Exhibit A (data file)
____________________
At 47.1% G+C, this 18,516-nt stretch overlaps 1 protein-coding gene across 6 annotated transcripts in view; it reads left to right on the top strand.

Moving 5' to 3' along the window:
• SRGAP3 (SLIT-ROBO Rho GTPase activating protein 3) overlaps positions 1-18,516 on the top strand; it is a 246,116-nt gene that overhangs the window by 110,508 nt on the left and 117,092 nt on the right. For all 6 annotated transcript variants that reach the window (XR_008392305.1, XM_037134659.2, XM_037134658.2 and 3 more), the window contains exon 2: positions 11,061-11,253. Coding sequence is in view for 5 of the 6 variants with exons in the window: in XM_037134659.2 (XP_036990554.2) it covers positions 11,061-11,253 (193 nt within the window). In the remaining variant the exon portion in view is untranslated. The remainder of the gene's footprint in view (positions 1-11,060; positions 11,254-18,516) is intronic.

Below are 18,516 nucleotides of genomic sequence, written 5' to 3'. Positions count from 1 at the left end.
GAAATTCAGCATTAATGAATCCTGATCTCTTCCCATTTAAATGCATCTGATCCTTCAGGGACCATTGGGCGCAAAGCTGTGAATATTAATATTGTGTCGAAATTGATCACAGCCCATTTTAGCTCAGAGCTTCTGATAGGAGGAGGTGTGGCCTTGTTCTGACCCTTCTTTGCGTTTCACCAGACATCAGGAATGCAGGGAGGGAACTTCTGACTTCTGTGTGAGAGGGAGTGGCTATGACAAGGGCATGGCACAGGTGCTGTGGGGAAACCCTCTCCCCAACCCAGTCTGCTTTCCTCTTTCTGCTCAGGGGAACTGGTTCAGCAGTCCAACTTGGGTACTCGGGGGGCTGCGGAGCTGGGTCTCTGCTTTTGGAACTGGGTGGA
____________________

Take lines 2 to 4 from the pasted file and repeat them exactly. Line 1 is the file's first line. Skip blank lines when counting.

Moving 5' to 3' along the window:
• SRGAP3 (SLIT-ROBO Rho GTPase activating protein 3) overlaps positions 1-18,516 on the top strand; it is a 246,116-nt gene that overhangs the window by 110,508 nt on the left and 117,092 nt on the right. For all 6 annotated transcript variants that reach the window (XR_008392305.1, XM_037134659.2, XM_037134658.2 and 3 more), the window contains exon 2: positions 11,061-11,253. Coding sequence is in view for 5 of the 6 variants with exons in the window: in XM_037134659.2 (XP_036990554.2) it covers positions 11,061-11,253 (193 nt within the window). In the remaining variant the exon portion in view is untranslated. The remainder of the gene's footprint in view (positions 1-11,060; positions 11,254-18,516) is intronic.

Below are 18,516 nucleotides of genomic sequence, written 5' to 3'. Positions count from 1 at the left end.